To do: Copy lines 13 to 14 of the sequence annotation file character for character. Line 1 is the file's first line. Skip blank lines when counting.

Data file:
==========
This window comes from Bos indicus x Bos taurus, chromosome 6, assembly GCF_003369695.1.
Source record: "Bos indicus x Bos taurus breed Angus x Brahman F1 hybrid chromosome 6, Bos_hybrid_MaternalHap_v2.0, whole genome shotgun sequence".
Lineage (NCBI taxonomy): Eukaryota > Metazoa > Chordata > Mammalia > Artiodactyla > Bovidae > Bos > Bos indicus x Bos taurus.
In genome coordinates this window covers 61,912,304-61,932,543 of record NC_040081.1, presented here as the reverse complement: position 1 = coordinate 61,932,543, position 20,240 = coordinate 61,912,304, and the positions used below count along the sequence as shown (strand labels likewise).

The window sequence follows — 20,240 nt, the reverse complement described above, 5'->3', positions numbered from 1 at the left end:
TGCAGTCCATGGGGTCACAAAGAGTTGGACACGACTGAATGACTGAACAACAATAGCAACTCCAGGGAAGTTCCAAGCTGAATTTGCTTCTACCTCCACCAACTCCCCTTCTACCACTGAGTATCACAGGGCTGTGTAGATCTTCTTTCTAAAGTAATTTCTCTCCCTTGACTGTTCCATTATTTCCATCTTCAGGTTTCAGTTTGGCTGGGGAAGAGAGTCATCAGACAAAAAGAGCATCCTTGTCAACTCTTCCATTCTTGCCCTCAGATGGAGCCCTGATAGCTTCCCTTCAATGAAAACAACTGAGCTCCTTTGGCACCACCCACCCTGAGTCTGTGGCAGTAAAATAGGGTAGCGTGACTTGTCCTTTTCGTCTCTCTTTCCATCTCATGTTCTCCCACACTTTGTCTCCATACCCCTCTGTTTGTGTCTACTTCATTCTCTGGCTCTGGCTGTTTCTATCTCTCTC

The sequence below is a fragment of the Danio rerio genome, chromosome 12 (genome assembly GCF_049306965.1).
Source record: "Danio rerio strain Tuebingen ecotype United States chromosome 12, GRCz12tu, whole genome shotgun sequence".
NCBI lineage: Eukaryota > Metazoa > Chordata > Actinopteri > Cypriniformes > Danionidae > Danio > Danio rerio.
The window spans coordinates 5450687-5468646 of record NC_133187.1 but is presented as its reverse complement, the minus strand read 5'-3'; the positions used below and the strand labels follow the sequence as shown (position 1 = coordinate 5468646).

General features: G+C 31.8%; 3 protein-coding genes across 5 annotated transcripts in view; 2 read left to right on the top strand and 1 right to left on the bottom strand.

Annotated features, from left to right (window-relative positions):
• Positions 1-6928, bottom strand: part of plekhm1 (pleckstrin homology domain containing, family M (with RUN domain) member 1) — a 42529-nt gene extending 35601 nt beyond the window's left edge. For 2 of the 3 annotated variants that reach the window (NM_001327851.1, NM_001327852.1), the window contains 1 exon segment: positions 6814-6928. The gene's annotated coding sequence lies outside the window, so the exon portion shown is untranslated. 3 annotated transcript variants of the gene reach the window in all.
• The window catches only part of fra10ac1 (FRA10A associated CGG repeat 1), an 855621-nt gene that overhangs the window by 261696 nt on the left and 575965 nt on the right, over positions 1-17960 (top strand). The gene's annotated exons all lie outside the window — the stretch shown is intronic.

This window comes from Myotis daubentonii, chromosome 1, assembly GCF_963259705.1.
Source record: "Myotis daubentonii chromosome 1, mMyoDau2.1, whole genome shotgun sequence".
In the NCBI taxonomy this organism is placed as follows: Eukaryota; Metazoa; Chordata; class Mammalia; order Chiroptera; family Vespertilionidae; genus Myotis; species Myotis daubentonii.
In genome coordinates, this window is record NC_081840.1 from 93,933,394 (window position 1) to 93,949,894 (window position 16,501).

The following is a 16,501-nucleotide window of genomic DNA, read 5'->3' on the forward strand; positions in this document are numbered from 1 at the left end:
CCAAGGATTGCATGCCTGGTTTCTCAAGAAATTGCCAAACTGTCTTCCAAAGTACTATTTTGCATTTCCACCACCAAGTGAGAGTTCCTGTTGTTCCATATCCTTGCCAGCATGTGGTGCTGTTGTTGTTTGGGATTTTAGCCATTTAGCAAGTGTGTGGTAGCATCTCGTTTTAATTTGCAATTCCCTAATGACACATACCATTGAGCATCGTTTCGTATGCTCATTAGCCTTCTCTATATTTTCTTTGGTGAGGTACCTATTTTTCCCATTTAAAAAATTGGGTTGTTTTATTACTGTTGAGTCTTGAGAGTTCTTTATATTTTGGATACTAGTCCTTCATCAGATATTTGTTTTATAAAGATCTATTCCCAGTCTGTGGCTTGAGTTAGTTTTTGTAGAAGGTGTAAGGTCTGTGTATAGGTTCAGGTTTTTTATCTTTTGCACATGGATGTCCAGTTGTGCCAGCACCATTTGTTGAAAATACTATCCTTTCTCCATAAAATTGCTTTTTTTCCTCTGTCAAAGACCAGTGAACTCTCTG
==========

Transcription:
• Positions 1-6928, bottom strand: part of plekhm1 (pleckstrin homology domain containing, family M (with RUN domain) member 1) — a 42529-nt gene extending 35601 nt beyond the window's left edge. For 2 of the 3 annotated variants that reach the window (NM_001327851.1, NM_001327852.1), the window contains 1 exon segment: positions 6814-6928. The gene's annotated coding sequence lies outside the window, so the exon portion shown is untranslated. 3 annotated transcript variants of the gene reach the window in all.
• The window catches only part of fra10ac1 (FRA10A associated CGG repeat 1), an 855621-nt gene that overhangs the window by 261696 nt on the left and 575965 nt on the right, over positions 1-17960 (top strand). The gene's annotated exons all lie outside the window — the stretch shown is intronic.